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1

What are the 2 main divisions?

pulmonary (low pressure) and systemic (high pressure)

2

What are the 4 components of each division?
Describe each

Pump: generates energy (atria and ventricles)
Distribution: arteries and arterioles
Exchange: capillaries, via diffusion and ultrafiltration
Collection reservoir: venules and veins (80%)

3

Define: Blood Flow

volume of blood that moves past a particular point per unit time
F = (P1-P2)/R

4

What are the two components that determine flow?

blood pressure and resistance

5

What are the three factors that contribute to changes in pressure?

frictional forces, vessel diameter, vessel length

6

What is the point of having direct electrical coupling between myocardial cells?

to allow for rapid impulse conduction and depolarization across the myocardium

7

How is the cardiac action potential different from a skeletal action potential?

it is much broader

8

Describe the autonomic and hormonal control of the cardiac system.

Preganglionics: nicotinic, acetylcholine
Postganglionic: muscarinic (para), acetylcholine, alpha or beta adrenoreceptors, norepinephrine
Hormones: RAAS, vasopressin, epinephrine (adrenal medulla)

9

The resting membrane potential (RMP) of cardiac myocytes is primarily a function of __________. This ion is drawn into the cell by the presence of ________.

its high permeability to K+ and low permeability to other ions (Na+ and Ca2+)
large negatively charged proteins (A-)

10

What happens to the resting membrane potential (RMP) when you: increase extracellular K+

increases (depolarization)

11

What happens to the resting membrane potential (RMP) when you: increase extracellular Na+

no change (because channels are closed; will lead to a higher peak potential when channels do open)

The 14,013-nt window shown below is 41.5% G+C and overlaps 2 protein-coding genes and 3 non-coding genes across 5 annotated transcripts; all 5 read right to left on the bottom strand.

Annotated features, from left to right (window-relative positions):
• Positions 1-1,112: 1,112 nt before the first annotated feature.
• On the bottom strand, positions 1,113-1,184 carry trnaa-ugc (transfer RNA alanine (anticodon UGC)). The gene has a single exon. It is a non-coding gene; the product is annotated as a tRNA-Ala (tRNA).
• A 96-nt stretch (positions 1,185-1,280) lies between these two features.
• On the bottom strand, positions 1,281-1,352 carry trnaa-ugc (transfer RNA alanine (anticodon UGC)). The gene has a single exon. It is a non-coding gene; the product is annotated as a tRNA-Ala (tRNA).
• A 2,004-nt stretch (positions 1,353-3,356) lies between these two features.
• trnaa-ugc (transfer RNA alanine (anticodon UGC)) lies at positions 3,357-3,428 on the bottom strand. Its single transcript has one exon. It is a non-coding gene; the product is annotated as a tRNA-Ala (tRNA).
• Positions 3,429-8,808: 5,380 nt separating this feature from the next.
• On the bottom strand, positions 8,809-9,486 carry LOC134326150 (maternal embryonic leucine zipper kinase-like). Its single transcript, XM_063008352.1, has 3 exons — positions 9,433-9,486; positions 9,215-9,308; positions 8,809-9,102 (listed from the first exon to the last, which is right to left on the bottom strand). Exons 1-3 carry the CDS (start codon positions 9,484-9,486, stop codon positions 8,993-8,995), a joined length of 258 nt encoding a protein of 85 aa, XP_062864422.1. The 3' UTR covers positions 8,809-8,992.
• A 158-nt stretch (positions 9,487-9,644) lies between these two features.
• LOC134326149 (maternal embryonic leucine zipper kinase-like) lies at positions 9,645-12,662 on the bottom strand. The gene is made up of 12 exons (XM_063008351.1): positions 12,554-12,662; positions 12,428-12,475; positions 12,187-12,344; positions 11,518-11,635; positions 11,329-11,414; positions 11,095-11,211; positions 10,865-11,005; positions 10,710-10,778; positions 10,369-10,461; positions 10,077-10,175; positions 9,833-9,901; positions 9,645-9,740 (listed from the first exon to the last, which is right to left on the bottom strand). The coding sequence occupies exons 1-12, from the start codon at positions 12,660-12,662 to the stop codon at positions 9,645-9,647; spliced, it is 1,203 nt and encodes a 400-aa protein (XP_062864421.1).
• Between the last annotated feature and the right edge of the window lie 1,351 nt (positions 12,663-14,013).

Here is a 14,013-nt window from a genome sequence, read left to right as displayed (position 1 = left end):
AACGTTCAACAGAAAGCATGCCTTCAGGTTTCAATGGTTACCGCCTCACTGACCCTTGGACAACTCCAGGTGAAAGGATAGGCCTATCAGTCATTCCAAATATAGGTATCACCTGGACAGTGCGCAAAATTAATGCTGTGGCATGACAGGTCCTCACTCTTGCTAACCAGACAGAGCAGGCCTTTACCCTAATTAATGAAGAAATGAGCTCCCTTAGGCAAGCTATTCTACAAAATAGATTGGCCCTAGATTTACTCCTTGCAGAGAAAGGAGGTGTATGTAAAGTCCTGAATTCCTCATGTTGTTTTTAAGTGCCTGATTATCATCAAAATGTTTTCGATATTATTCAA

12

What happens to the resting membrane potential (RMP) when you: increase extracellular Ca 2+

no change

13

Why is the myocardial action potential so much longer than skeletal muscle?

there is an influx of Ca 2+ during depolarization in addition to the Na+ and, Ca 2+ channels open and close slowly compared to Na+

14

What are two types of AP's and where are each of them found?

Fast type: atrial and ventricular myocytes and Purkinje fibers; rate of rise is fast due to fast type Na+ channels
Slow type: pacemaker cells of SA and AV nodes; conduction velocity slow due to "funny" type Na+ channels

15

Describe the 5 phases of fast type action potentials

Phase 0: Rapid depolarization- rapid influx of Na+ (fast type channels numerous on myocardial cells, open/close quickly)
Phase 1: Transient repolarization- Na+ channels rapidly close and K+ currently activated
Phase 2: Plateau phase- slow type Ca 2+ channels begin to open and large influx into cell, gradually close
Phase 3: Rapid repolarization- K+ flows out as channels open, hyperpolarization
Phase 4: Resting membrane potential- previous changes fixed by Na+/K+ ATPase, Ca 2+ changes fixed by both Na+/Ca 2+ exchanger and reuptake of Ca 2+ into sarcoplasmic reticulum

16

What is the point of an extended refractory period?

allows for adequate filling time and enough time for sufficient Ca 2+ reuptake

17

When is the absolute refractory period? The relative?

Abs: phases 1-2
Rel: phase 3

18

Phase 2 of the cardiac action potential is:
a) absent in the fast type action potentials
b) dependent upon an increase in Ca 2+ conductance
c) dependent upon an increase in K+ conductance
d) prolonged in slow type action potentials
e) dependent upon an increase in both Ca 2+ and K+ conductances

B) dependent upon an increase in Ca 2+ conductance

19

Fast response cardiac action potentials are normally found in:
a) SA nodes
b) Purkinje fibers
c) AV node